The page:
Dr. Andrew Siegel is a physician and urological surgeon who is board-certified in urology as well as in female pelvic medicine and reconstructive surgery.  He is an Assistant Clinical Professor of Surgery at the Rutgers-New Jersey Medical School and is a Castle Connolly Top Doctor New York Metro Area, Inside Jersey Top Doctor and Inside Jersey Top Doctor for Women’s Health. His mission is to “bridge the gap” between the public and the medical community.

Dr. Siegel has authored the following books that are available on Amazon, iBooks, Nook and Kobo:

MALE PELVIC FITNESS: Optimizing Sexual & Urinary Health

THE KEGEL FIX: Recharging Female Pelvic, Sexual and Urinary Health 

PROMISCUOUS EATING: Understanding and Ending Our Self-Destructive Relationship with Food

Cover

These books are written for educated and discerning men and women who care about health, well-being, fitness and nutrition and enjoy feeling confident and strong.

Dr. Siegel is co-creator of the male pelvic floor exercise instructional DVD (female version is in the works): PelvicRx

New video on female pelvic floor exercises:  Learn about your pelvic floor

 

 

 

 

 

 

 

 

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10 Tips to Keep Your Manhood Manly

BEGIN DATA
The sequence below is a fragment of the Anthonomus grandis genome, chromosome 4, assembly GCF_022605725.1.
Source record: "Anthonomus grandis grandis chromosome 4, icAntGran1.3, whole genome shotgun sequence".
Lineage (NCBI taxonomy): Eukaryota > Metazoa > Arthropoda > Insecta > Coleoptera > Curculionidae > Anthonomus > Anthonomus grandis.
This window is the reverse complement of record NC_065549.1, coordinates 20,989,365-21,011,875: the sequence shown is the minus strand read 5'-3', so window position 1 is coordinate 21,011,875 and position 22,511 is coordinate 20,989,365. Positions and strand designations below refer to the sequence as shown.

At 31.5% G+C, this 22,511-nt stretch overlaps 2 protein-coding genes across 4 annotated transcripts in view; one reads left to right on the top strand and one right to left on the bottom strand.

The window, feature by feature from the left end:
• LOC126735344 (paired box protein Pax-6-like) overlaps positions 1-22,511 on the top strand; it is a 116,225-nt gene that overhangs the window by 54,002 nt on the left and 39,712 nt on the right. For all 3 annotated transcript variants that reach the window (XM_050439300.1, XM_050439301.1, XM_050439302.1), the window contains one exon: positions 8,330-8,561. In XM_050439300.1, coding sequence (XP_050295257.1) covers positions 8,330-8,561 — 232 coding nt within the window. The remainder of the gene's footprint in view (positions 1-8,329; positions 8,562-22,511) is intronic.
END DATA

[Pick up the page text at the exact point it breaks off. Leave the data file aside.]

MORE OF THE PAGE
August 8, 2015

Andrew Siegel, MD  August 8, 2015

shutterstock_orange gu tract

10 Tips to Keep Your Penis Healthy and Functional

The penis is truly a unique and remarkable organ—one of the only body parts capable of dramatically altering its shape, size, and constitution in nanoseconds. Imagine if our brains or biceps were that responsive, morphing into uber versions of themselves at the appropriate times—like Popeye’s biceps in response to spinach—we would be superheroes!

Trivia: The penis is not the only body part capable of such magic…there is one other organ that when stimulated will change its size fourfold, an even more impressive feat than what the penis is capable of!  Do you have any idea what this organ is?   (Answer at end of blog)

Penis Magic

Under the right circumstances, your penis becomes a proud warrior, a soldier standing tall at attention, saluting, noble, confident and majestic. With enough stimulation, it ferociously spits out DNA, capable of turning eggs into humans. Penis magic!